Star Wars is once again in the spotlight and pulling on nostalgic heartstrings in the new Disney+ limited series Obi-Wan Kenobi, starring Ewan McGregor and Hayden Christensen. The series follows members of the knightly order of Jedi as they are persecuted across the galaxy. What many might not know is the idea of the Jedi was heavily influenced by the real history of the Knights Templar.
The Knights Templar were a medieval religious order of knights created in the early 12th century following the First Crusade. The Order was created in 1119 by French knight Hugh de Payne but would consist of knights from all over Europe.
The Templar knights originally patrolled the roads and protected pilgrims in the newly created Christian states in the Holy Land (an area roughly located between the Mediterranean Sea and the eastern bank of the Jordan River) but became rich and powerful over the next two centuries. The Templars’ sudden downfall in the early 14th century at the hands of a French King who sought their riches fuelled popular imagination for centuries – including, it seems, Star Wars.
In creator George Lucas’ 1973 two-page synopsis, titled the Journal of the Whills, which would outline what would one day become Star Wars, there is a mention of a Jedi Templar. American film historian JW Rinzler’s book, The Making of Star Wars, notes the link of the Templar and the Jedi in the character Chuiee Two Thorpe, who Lucas writes trains as a “potential Jedi-Templer [sic]”. “Templer” was dropped from the concept of Jedi in later drafts, it is clear, though, that the legacy of the Templars played a part in inspiring Lucas’ Jedi.
Orders of warriors
The Jedi are an ancient order of guardians who protect the peace and justice in the Galactic Republic in Star Wars.
In the original 1977 Star Wars film, audiences were introduced to the Jedi knights by Obi-Wan Kenobi (Alec Guinness), who explained, “For over a thousand generations, the Jedi knights were the guardians of peace and justice in the old republic. Before the dark times before the empire.”
But it was not until the trilogy of prequels, which were made between 1999 and 2005, that the Jedi were depicted as a monastic order that possessed the Templar inspiration seen in the original 1973 synopsis.
The Jedi Order operated independently, much like the Knights Templar – who answered only to the Pope. The Jedi lived by the Jedi code, while the Knights Templar lived by a monastic rule, known initially as the Primitive Rule, which was bestowed on them by prominent leaders of the Church at the Council of Troyes in 1129. These were a strict set of rules by which the Templars lived their dual lives as warriors and monks and which bears a resemblance to the Jedi code.
Although the Star Wars films do not detail the content of the Jedi’s code, similarities in the philosophies can be seen. For example, in Revenge of the Sith (2005), Yoda tells Jedi knight Anakin Skywalker (Hayden Christensen), “attachment leads to jealously; the shadow of greed that is”.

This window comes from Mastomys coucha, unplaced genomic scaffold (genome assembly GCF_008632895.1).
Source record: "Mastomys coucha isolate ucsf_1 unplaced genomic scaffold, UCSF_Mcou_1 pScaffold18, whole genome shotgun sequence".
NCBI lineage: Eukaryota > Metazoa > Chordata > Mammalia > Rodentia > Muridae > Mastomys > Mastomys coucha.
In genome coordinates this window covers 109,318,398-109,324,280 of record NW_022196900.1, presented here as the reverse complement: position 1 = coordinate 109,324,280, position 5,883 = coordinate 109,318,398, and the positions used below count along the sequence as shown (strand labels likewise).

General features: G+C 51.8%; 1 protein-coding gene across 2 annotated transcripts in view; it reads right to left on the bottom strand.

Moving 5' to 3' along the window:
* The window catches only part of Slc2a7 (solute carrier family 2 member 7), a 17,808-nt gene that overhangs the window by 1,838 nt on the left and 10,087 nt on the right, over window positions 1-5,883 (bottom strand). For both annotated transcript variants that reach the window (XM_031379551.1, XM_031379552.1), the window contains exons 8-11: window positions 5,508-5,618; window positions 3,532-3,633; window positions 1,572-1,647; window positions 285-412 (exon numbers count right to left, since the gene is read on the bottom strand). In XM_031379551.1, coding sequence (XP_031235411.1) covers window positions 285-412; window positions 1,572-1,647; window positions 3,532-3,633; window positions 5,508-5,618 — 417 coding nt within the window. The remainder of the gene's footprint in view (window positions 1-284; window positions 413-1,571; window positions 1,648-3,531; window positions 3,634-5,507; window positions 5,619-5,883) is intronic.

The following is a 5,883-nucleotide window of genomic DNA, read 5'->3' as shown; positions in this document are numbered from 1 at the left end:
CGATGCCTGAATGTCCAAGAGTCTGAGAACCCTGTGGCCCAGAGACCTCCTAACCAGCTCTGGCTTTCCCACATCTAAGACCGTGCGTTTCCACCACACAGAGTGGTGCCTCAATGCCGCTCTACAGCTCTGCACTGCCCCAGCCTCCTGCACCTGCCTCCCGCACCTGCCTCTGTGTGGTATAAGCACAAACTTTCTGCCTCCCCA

This resembles the Templars’ rule on owning property. In British historian Judith Upton-Ward’s book The Rule of the Templars (2002), she notes that the Templars were not allowed to keep personal items such as a lockable purse and even the ownership of horses and armour was under the house commander’s control and could be reissued to any other serving Templar.
Both the Jedi and Templars were ended by conspiracies led by tyrants. In the climax of the prequel trilogy, the Jedi were the last obstacle left to prevent the villainous Darth Sidious from completing his plan to rule the galaxy.
So Darth Sidious falsely accused the Jedi of treason and had his soldiers massacre the unsuspecting Jedi. Meanwhile, it was French King Phillip IV who accused the Templars of heresy in 1307 to get access to their vast wealth and had the Templars in France arrested, which led to the last grand-master Jacque de Molay eventually being burnt at the stake in 1314.
Both the Jedi and the Templars also suffered an attack on their temples. In Revenge of the Sith, the Jedi are murdered when Darth Vader leads an army into the Jedi Temple, while the Templars were arrested in a dawn raid by french soldiers at their Paris Temple on the infamous Friday the 13th in 1307.
Despite the similarities in their fall, the fate of the Templars was arguably more favourable than the Jedi. In Obi-Wan Kenobi, we see the remaining Jedi being hunted and killed by Darth Vader and his inquisitors. But, according to popular mythology, exiled Templars went into hiding before supposedly creating the Freemasons. This myth originated in the 18th century and was started when senior French Freemason Andrew Ramsey claiming Templar ancestry to market the Freemasons to the aristocracy.
The myth of the Templars in exile is akin to the fate of the Jedi depicted in Obi-Wan Kenobi, where surviving Jedi live in exile and are aided by an underground organisation, called The Path. But the reality for the Templars was that former knights joined other orders or started new ones, such as Ordem dos Cavaleiros de Nosso Senhor Jesus Cristo (Order of the Knights of Jesus Christ) in Portugal.
The monastic resemblances of the Jedi Knights and the Knights Templar and the similarities between the fall of both orders demonstrate how wide-ranging the Templars’ legacy is. Furthermore, the apparent influence of the Knights Templar on the creation of the fictional Jedi knights shows how an order abolished in the early 14th century still impacts popular culture today.
Patrick Masters is a Lecturer in Film Studies at the University of Portsmouth.
This article first appeared on The Conversation.